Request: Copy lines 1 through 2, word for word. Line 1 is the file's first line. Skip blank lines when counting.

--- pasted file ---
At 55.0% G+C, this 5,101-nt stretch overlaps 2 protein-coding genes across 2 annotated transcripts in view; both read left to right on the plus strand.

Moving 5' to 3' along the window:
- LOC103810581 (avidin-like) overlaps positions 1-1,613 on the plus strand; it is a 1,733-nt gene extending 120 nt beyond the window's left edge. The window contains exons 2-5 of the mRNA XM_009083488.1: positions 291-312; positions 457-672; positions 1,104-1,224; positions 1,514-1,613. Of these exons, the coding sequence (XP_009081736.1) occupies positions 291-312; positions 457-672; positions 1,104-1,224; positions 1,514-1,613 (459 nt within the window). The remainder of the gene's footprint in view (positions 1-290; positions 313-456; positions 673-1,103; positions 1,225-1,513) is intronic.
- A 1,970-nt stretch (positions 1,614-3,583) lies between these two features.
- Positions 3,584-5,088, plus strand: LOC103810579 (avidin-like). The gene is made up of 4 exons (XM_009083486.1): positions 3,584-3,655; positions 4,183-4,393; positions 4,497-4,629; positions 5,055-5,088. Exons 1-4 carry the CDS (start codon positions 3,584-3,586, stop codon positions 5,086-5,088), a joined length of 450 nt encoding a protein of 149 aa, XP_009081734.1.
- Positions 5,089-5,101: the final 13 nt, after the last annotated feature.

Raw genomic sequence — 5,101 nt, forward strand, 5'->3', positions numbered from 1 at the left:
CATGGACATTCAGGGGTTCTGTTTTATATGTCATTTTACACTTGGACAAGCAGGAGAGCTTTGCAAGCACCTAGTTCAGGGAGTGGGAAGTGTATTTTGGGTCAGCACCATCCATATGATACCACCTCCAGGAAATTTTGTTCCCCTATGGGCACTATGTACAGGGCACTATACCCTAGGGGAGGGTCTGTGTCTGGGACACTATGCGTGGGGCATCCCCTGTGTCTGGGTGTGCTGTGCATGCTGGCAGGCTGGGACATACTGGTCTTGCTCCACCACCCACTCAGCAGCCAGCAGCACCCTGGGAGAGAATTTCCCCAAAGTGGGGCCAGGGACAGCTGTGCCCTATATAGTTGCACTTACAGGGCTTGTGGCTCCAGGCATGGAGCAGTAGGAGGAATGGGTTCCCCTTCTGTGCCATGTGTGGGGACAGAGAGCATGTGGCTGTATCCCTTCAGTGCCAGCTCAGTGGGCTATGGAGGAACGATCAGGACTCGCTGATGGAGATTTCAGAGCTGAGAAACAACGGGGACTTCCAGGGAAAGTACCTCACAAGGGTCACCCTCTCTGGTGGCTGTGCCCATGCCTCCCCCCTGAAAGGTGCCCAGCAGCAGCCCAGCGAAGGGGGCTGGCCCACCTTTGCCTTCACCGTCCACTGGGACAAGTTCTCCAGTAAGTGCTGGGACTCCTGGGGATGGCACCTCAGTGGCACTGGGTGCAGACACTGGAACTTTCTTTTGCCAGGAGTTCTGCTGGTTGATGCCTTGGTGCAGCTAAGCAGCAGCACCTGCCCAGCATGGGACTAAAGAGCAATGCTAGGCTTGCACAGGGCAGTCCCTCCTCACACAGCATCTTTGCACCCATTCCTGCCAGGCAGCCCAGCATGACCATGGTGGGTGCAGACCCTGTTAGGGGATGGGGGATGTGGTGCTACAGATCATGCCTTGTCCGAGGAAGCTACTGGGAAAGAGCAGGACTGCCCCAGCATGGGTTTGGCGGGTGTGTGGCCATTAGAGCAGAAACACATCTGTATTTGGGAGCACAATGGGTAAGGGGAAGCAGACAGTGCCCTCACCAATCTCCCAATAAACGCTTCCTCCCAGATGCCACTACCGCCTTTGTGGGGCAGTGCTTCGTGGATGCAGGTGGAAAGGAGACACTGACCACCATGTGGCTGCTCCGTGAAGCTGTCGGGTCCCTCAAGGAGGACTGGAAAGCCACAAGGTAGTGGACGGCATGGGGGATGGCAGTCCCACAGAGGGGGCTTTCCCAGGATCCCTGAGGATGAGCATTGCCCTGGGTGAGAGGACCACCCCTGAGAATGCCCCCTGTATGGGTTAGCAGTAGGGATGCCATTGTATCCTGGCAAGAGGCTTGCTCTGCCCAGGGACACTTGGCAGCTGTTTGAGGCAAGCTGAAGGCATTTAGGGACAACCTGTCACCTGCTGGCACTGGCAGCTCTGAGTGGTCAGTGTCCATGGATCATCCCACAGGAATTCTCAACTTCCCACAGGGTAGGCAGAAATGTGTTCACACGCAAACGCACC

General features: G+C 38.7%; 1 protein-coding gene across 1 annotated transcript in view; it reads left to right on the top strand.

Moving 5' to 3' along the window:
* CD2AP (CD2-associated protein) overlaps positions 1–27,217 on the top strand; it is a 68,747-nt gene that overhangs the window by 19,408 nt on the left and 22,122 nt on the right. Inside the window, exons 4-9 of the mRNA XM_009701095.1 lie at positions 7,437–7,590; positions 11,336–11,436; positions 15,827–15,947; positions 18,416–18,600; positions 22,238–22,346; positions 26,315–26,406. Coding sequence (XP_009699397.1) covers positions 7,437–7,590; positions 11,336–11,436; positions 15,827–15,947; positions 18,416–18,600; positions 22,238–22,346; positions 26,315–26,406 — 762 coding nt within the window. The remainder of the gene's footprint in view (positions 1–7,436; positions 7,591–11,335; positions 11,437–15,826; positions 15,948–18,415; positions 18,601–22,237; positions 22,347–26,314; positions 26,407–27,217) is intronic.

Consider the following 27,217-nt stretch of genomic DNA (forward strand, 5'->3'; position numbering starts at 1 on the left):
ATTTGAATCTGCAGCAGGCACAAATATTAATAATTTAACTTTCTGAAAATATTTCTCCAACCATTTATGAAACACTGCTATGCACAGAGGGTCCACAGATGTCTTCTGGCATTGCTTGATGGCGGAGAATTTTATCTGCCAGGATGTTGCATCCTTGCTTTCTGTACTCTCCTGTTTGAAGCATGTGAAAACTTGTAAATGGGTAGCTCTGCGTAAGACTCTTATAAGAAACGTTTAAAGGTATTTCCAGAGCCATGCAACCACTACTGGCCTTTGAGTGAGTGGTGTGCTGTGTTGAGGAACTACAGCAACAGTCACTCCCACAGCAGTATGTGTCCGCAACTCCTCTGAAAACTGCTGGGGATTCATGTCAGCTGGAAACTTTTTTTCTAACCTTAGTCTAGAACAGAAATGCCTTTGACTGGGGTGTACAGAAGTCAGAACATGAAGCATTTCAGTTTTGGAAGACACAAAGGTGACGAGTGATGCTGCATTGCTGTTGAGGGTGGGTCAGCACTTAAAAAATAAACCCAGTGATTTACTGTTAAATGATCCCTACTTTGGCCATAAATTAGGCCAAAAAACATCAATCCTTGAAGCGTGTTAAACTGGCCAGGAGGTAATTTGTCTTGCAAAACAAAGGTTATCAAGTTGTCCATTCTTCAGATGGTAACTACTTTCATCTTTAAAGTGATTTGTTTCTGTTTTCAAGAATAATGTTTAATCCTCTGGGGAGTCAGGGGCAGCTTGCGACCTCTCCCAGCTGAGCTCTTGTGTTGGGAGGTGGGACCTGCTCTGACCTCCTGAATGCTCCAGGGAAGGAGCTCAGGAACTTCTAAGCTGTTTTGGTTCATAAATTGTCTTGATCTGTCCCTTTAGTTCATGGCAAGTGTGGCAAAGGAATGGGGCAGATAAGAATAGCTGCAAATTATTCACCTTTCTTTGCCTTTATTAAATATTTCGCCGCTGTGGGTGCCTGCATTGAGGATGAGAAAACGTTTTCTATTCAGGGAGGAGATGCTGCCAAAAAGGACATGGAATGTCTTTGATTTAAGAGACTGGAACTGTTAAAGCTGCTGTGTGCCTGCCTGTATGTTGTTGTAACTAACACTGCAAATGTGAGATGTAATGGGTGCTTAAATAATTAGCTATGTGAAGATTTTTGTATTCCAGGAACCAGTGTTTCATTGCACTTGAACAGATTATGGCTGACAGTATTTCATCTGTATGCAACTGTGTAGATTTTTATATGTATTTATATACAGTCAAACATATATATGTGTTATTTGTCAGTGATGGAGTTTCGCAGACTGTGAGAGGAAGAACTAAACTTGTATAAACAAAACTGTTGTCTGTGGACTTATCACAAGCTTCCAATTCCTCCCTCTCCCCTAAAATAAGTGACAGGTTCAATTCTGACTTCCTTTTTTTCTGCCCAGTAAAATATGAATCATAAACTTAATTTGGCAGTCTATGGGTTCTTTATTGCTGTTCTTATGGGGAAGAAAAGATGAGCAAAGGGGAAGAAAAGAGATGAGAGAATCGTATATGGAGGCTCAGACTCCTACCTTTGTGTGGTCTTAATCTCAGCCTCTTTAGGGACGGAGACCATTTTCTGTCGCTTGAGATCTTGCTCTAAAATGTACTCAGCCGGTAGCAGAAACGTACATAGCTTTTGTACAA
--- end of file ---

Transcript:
At 55.0% G+C, this 5,101-nt stretch overlaps 2 protein-coding genes across 2 annotated transcripts in view; both read left to right on the plus strand.

Moving 5' to 3' along the window: